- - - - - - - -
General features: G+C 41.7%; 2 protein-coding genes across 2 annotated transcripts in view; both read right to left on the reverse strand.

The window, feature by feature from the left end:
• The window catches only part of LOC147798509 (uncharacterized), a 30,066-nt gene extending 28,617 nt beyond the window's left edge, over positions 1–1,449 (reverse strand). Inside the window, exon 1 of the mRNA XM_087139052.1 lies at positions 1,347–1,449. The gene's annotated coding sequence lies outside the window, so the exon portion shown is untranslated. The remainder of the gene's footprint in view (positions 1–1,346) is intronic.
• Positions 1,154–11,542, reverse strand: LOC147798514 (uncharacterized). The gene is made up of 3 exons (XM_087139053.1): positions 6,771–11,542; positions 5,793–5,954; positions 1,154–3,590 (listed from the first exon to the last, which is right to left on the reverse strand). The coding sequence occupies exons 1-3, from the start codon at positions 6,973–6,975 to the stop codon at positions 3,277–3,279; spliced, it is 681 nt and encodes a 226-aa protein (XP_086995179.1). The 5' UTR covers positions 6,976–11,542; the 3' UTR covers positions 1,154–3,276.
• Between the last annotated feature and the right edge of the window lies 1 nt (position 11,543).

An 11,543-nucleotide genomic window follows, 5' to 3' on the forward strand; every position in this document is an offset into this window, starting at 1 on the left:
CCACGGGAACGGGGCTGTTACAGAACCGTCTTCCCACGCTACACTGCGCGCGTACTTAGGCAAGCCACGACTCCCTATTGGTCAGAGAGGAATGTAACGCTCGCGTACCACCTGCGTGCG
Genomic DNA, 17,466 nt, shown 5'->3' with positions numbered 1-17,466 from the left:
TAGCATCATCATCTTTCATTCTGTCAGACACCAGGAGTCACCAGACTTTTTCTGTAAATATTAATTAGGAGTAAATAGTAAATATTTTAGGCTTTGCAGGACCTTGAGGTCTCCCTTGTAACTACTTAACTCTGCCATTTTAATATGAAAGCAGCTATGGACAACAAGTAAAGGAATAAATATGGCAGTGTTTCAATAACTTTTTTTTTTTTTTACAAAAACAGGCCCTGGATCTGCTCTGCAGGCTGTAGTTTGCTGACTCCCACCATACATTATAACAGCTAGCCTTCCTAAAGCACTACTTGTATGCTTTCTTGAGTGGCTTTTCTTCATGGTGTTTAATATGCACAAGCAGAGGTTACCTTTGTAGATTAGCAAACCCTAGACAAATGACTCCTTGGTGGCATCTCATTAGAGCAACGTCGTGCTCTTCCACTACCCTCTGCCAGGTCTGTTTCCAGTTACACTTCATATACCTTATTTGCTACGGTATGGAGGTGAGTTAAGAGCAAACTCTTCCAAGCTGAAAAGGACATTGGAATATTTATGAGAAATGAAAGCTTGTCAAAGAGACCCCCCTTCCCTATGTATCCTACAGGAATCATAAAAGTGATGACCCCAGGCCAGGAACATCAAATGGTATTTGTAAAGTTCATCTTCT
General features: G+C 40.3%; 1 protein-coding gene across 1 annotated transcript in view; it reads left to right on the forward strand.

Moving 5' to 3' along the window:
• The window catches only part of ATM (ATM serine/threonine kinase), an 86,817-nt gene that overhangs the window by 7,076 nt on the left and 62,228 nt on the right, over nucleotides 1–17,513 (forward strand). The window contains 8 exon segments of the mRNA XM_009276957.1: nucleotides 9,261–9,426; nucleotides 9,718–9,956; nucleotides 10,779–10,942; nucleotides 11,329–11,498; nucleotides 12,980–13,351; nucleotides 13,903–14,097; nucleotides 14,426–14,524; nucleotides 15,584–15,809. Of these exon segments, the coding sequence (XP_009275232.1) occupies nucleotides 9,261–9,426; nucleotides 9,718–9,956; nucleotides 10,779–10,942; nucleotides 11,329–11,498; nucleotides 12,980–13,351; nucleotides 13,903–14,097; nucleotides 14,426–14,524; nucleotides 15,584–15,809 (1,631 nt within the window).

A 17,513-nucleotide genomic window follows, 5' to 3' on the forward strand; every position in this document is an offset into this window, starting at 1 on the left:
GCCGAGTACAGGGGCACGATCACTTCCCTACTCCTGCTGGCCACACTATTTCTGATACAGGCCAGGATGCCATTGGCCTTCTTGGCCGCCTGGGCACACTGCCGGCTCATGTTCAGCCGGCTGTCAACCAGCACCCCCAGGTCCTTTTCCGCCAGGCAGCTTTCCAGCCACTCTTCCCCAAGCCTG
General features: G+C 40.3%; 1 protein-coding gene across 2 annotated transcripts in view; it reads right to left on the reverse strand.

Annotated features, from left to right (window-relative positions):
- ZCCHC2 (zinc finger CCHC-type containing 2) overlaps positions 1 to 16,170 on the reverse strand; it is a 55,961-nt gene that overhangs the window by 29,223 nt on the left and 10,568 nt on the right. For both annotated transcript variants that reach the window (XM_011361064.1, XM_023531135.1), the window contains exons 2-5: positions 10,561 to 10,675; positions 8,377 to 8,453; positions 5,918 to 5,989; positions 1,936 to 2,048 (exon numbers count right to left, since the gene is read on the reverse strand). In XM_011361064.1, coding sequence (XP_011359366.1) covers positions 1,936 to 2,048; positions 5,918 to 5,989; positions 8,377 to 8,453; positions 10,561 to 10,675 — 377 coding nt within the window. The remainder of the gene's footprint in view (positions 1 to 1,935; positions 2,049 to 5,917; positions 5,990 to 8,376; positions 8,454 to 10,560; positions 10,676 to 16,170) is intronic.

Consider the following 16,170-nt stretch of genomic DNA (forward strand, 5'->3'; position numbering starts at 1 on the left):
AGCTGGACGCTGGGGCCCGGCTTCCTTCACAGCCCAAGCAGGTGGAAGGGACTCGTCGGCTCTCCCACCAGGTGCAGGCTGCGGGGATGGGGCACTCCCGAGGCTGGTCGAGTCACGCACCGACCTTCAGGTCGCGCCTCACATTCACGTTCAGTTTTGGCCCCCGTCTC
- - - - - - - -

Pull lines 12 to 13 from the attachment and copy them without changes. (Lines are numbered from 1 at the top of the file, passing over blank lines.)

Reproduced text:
• The window catches only part of ATM (ATM serine/threonine kinase), an 86,817-nt gene that overhangs the window by 7,076 nt on the left and 62,228 nt on the right, over nucleotides 1–17,513 (forward strand). The window contains 8 exon segments of the mRNA XM_009276957.1: nucleotides 9,261–9,426; nucleotides 9,718–9,956; nucleotides 10,779–10,942; nucleotides 11,329–11,498; nucleotides 12,980–13,351; nucleotides 13,903–14,097; nucleotides 14,426–14,524; nucleotides 15,584–15,809. Of these exon segments, the coding sequence (XP_009275232.1) occupies nucleotides 9,261–9,426; nucleotides 9,718–9,956; nucleotides 10,779–10,942; nucleotides 11,329–11,498; nucleotides 12,980–13,351; nucleotides 13,903–14,097; nucleotides 14,426–14,524; nucleotides 15,584–15,809 (1,631 nt within the window).

A 17,513-nucleotide genomic window follows, 5' to 3' on the forward strand; every position in this document is an offset into this window, starting at 1 on the left: